Remote monitoring after recent hospital discharge in patients with heart failure: A systematic review and network meta-analysis

Abdullah Pandor, Tim Gomersall, John W. Stevens, Jenny Wang, Abdallah Al-Mohammad, Ameet Bakhai, John G.F. Cleland, Martin R. Cowie, Ruth Wong

Research output: Contribution to journalReview articlepeer-review

86 Citations (Scopus)

Abstract

Context: Readmission to hospital for heart failure is common after recent discharge. Remote monitoring (RM) strategies have the potential to deliver specialised care and management and may be one way to meet the growing needs of the heart failure population. Objective: To determine whether RM strategies improve outcomes for adults who have been recently discharged (<28 days) following an unplanned admission due to heart failure. Study design: Systematic review and network meta-analysis. Data sources: Fourteen electronic databases (including MEDLINE, EMBASE and PsycINFO) were searched to January 2012, and supplemented by hand-searching relevant articles. Study selection: All randomised-controlled trials (RCTs) or observational cohort studies with a contemporaneous control group were included. RM interventions included home telemonitoring (TM) (including implanted monitoring devices) with medical support provided during offi ce hours or 24/7 and structured telephone support (STS) programmes delivered via human-to-human contact (HH) or human-to-machine interface (HM). Data Extraction: Data were extracted and validity was assessed independently by two reviewers. Results: Twenty-one RCTs that enrolled 6317 patients were identified (11 studies evaluated STS (10 of which were HH, while 1 was HM), 9 studies assessed TM, and 1 study assessed both STS and TM). No trial of implanted monitoring devices met the inclusion criteria. Compared with usual care, although not reaching statitistical significance, RM trended to reduce all-cause mortality for STS HH (HR: 0.77, 95% credible interval (Crl): 0.55, 1.08), TM during office hours (HR: 0.76, 95% Crl: 0.49, 1.18) and TM24/7 (HR: 0.49, 95% Crl: 0.20, 1.18). Exclusion of one trial that provided better-than-usual support to the control group rendered each of the above comparisons statistically significant. No beneficial effect on mortality was observed with STS HM. Reductions were also observed in all-cause hospitalisations for TM interventions but not for STS interventions. Care packages generally improved health-related quality-of-life and were acceptable to patients. Conclusions: STS HH and TM with medical support provided during office hours showed bene ficial trends, particularly in reducing all-cause mortality for recently discharged patients with heart failure. Where 'usual' care is less good, the impact of RM is likely to be greater.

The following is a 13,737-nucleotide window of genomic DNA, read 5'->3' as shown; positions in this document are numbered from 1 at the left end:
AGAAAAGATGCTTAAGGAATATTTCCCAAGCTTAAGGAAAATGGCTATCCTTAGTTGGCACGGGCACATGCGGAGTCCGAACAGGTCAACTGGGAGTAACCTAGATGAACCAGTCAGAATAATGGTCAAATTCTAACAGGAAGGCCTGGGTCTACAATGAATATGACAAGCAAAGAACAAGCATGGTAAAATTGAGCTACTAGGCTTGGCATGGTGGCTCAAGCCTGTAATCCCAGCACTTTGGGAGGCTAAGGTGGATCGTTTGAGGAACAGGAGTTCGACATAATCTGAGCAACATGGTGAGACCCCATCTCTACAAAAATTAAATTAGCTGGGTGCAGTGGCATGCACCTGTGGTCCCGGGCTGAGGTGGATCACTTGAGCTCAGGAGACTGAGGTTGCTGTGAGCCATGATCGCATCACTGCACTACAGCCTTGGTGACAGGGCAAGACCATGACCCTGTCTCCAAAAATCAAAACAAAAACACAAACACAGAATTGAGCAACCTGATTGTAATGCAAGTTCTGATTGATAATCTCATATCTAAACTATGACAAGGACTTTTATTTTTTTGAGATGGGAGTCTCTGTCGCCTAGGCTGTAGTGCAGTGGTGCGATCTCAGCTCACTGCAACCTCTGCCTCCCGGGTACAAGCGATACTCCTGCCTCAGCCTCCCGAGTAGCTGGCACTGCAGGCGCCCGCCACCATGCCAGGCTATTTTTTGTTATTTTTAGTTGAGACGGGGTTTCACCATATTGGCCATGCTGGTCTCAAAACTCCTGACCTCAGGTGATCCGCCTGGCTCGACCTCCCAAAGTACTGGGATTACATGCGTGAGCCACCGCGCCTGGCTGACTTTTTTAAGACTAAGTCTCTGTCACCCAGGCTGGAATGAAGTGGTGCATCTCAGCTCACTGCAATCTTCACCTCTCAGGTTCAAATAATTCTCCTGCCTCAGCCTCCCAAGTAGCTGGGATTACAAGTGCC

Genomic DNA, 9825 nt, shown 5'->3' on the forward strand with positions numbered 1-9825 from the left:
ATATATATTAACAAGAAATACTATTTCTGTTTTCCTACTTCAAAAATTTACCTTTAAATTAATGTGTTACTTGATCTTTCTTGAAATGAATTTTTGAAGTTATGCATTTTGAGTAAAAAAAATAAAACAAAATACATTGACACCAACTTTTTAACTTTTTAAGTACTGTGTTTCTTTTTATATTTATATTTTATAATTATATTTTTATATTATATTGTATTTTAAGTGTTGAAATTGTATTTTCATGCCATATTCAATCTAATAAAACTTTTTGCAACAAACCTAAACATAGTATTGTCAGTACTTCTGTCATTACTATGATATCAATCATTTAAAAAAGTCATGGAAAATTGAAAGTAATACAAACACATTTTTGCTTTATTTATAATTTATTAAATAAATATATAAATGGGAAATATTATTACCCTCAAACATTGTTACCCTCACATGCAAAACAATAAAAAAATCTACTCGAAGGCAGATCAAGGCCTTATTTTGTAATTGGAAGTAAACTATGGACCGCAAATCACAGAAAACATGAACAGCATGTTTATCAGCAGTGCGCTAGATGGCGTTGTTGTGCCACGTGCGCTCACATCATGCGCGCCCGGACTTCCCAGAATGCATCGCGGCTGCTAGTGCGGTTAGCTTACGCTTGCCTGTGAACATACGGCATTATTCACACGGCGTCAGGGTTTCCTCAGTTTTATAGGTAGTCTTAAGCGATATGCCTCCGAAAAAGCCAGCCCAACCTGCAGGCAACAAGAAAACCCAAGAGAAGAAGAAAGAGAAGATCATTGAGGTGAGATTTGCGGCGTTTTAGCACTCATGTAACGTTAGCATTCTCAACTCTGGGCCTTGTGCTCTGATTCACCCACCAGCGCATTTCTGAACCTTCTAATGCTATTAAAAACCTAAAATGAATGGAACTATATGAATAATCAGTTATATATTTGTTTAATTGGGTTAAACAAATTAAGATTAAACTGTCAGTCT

Original languageEnglish
Pages (from-to)1717-1726
Number of pages10
JournalHeart
Volume99
Issue number23
Early online date16 May 2013
DOIs
Publication statusPublished - 1 Dec 2013
Externally publishedYes

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